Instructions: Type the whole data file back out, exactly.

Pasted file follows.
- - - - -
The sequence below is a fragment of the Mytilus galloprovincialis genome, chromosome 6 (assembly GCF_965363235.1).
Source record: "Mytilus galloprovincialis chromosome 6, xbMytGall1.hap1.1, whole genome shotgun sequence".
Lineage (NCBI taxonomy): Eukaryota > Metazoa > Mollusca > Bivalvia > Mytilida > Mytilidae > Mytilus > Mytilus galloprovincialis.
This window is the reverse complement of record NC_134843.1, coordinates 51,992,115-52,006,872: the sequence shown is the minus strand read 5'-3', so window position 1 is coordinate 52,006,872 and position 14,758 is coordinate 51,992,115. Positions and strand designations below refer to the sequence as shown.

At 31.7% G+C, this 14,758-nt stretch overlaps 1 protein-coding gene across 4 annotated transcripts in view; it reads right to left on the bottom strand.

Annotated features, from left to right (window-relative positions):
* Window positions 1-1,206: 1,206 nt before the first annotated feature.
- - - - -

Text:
The sequence below is a fragment of the Mytilus galloprovincialis genome, chromosome 6 (assembly GCF_965363235.1).
Source record: "Mytilus galloprovincialis chromosome 6, xbMytGall1.hap1.1, whole genome shotgun sequence".
Lineage (NCBI taxonomy): Eukaryota > Metazoa > Mollusca > Bivalvia > Mytilida > Mytilidae > Mytilus > Mytilus galloprovincialis.
This window is the reverse complement of record NC_134843.1, coordinates 51,992,115-52,006,872: the sequence shown is the minus strand read 5'-3', so window position 1 is coordinate 52,006,872 and position 14,758 is coordinate 51,992,115. Positions and strand designations below refer to the sequence as shown.

At 31.7% G+C, this 14,758-nt stretch overlaps 1 protein-coding gene across 4 annotated transcripts in view; it reads right to left on the bottom strand.

Annotated features, from left to right (window-relative positions):
* Window positions 1-1,206: 1,206 nt before the first annotated feature.